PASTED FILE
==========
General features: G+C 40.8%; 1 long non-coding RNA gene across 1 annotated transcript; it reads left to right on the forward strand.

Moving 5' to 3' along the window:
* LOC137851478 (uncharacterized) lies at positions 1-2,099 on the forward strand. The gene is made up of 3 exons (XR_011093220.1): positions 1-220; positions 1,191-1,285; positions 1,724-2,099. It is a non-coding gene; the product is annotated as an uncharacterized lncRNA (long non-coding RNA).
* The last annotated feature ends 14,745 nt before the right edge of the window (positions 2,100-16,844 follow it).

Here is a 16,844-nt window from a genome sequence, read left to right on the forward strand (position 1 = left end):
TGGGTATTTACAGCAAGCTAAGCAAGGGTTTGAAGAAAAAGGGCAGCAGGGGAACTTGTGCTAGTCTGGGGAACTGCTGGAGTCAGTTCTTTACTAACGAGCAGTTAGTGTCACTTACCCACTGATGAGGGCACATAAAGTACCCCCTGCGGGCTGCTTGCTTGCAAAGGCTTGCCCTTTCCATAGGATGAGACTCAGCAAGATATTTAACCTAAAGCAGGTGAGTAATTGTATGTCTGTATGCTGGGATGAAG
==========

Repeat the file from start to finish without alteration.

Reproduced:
General features: G+C 40.8%; 1 long non-coding RNA gene across 1 annotated transcript; it reads left to right on the forward strand.

Moving 5' to 3' along the window:
* LOC137851478 (uncharacterized) lies at positions 1-2,099 on the forward strand. The gene is made up of 3 exons (XR_011093220.1): positions 1-220; positions 1,191-1,285; positions 1,724-2,099. It is a non-coding gene; the product is annotated as an uncharacterized lncRNA (long non-coding RNA).
* The last annotated feature ends 14,745 nt before the right edge of the window (positions 2,100-16,844 follow it).

Here is a 16,844-nt window from a genome sequence, read left to right on the forward strand (position 1 = left end):
TGGGTATTTACAGCAAGCTAAGCAAGGGTTTGAAGAAAAAGGGCAGCAGGGGAACTTGTGCTAGTCTGGGGAACTGCTGGAGTCAGTTCTTTACTAACGAGCAGTTAGTGTCACTTACCCACTGATGAGGGCACATAAAGTACCCCCTGCGGGCTGCTTGCTTGCAAAGGCTTGCCCTTTCCATAGGATGAGACTCAGCAAGATATTTAACCTAAAGCAGGTGAGTAATTGTATGTCTGTATGCTGGGATGAAG